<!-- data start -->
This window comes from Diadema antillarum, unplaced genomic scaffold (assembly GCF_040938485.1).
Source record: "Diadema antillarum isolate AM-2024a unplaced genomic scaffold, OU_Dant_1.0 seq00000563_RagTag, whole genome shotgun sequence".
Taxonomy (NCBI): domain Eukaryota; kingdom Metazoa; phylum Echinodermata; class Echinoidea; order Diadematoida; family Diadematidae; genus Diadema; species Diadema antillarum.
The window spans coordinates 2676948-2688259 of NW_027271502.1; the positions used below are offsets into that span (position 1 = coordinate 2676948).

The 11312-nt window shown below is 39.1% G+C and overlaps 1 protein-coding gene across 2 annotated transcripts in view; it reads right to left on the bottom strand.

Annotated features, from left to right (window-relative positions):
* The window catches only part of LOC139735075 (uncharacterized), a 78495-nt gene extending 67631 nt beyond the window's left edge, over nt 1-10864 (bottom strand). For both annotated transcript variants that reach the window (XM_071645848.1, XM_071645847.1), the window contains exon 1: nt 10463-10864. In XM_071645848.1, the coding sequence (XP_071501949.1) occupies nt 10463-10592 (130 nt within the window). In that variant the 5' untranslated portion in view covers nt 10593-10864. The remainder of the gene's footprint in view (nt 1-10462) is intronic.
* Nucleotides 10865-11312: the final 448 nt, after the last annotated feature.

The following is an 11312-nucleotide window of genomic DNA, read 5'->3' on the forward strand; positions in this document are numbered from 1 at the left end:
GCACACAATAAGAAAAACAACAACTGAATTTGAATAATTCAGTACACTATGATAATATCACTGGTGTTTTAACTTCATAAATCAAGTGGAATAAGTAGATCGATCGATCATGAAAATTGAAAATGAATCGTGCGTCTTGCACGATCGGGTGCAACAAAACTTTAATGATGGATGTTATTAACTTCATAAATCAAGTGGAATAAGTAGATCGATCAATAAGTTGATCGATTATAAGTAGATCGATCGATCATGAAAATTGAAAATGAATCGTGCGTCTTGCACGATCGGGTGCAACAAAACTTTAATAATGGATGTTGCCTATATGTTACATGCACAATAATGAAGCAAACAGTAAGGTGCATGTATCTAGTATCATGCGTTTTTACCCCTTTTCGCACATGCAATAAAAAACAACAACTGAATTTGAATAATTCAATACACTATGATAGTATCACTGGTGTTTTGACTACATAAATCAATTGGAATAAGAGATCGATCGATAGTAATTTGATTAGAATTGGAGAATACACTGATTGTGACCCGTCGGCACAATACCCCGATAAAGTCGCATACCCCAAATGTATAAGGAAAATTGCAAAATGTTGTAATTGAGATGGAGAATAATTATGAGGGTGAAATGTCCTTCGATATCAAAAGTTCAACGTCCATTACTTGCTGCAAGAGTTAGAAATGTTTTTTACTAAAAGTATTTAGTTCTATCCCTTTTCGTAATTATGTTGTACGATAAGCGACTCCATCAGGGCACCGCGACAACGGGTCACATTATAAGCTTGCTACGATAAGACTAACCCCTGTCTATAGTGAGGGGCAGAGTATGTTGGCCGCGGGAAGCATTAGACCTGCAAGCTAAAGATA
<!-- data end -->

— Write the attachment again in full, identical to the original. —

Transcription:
This window comes from Diadema antillarum, unplaced genomic scaffold (assembly GCF_040938485.1).
Source record: "Diadema antillarum isolate AM-2024a unplaced genomic scaffold, OU_Dant_1.0 seq00000563_RagTag, whole genome shotgun sequence".
Taxonomy (NCBI): domain Eukaryota; kingdom Metazoa; phylum Echinodermata; class Echinoidea; order Diadematoida; family Diadematidae; genus Diadema; species Diadema antillarum.
The window spans coordinates 2676948-2688259 of NW_027271502.1; the positions used below are offsets into that span (position 1 = coordinate 2676948).

The 11312-nt window shown below is 39.1% G+C and overlaps 1 protein-coding gene across 2 annotated transcripts in view; it reads right to left on the bottom strand.

Annotated features, from left to right (window-relative positions):
* The window catches only part of LOC139735075 (uncharacterized), a 78495-nt gene extending 67631 nt beyond the window's left edge, over nt 1-10864 (bottom strand). For both annotated transcript variants that reach the window (XM_071645848.1, XM_071645847.1), the window contains exon 1: nt 10463-10864. In XM_071645848.1, the coding sequence (XP_071501949.1) occupies nt 10463-10592 (130 nt within the window). In that variant the 5' untranslated portion in view covers nt 10593-10864. The remainder of the gene's footprint in view (nt 1-10462) is intronic.
* Nucleotides 10865-11312: the final 448 nt, after the last annotated feature.

The following is an 11312-nucleotide window of genomic DNA, read 5'->3' on the forward strand; positions in this document are numbered from 1 at the left end:
GCACACAATAAGAAAAACAACAACTGAATTTGAATAATTCAGTACACTATGATAATATCACTGGTGTTTTAACTTCATAAATCAAGTGGAATAAGTAGATCGATCGATCATGAAAATTGAAAATGAATCGTGCGTCTTGCACGATCGGGTGCAACAAAACTTTAATGATGGATGTTATTAACTTCATAAATCAAGTGGAATAAGTAGATCGATCAATAAGTTGATCGATTATAAGTAGATCGATCGATCATGAAAATTGAAAATGAATCGTGCGTCTTGCACGATCGGGTGCAACAAAACTTTAATAATGGATGTTGCCTATATGTTACATGCACAATAATGAAGCAAACAGTAAGGTGCATGTATCTAGTATCATGCGTTTTTACCCCTTTTCGCACATGCAATAAAAAACAACAACTGAATTTGAATAATTCAATACACTATGATAGTATCACTGGTGTTTTGACTACATAAATCAATTGGAATAAGAGATCGATCGATAGTAATTTGATTAGAATTGGAGAATACACTGATTGTGACCCGTCGGCACAATACCCCGATAAAGTCGCATACCCCAAATGTATAAGGAAAATTGCAAAATGTTGTAATTGAGATGGAGAATAATTATGAGGGTGAAATGTCCTTCGATATCAAAAGTTCAACGTCCATTACTTGCTGCAAGAGTTAGAAATGTTTTTTACTAAAAGTATTTAGTTCTATCCCTTTTCGTAATTATGTTGTACGATAAGCGACTCCATCAGGGCACCGCGACAACGGGTCACATTATAAGCTTGCTACGATAAGACTAACCCCTGTCTATAGTGAGGGGCAGAGTATGTTGGCCGCGGGAAGCATTAGACCTGCAAGCTAAAGATA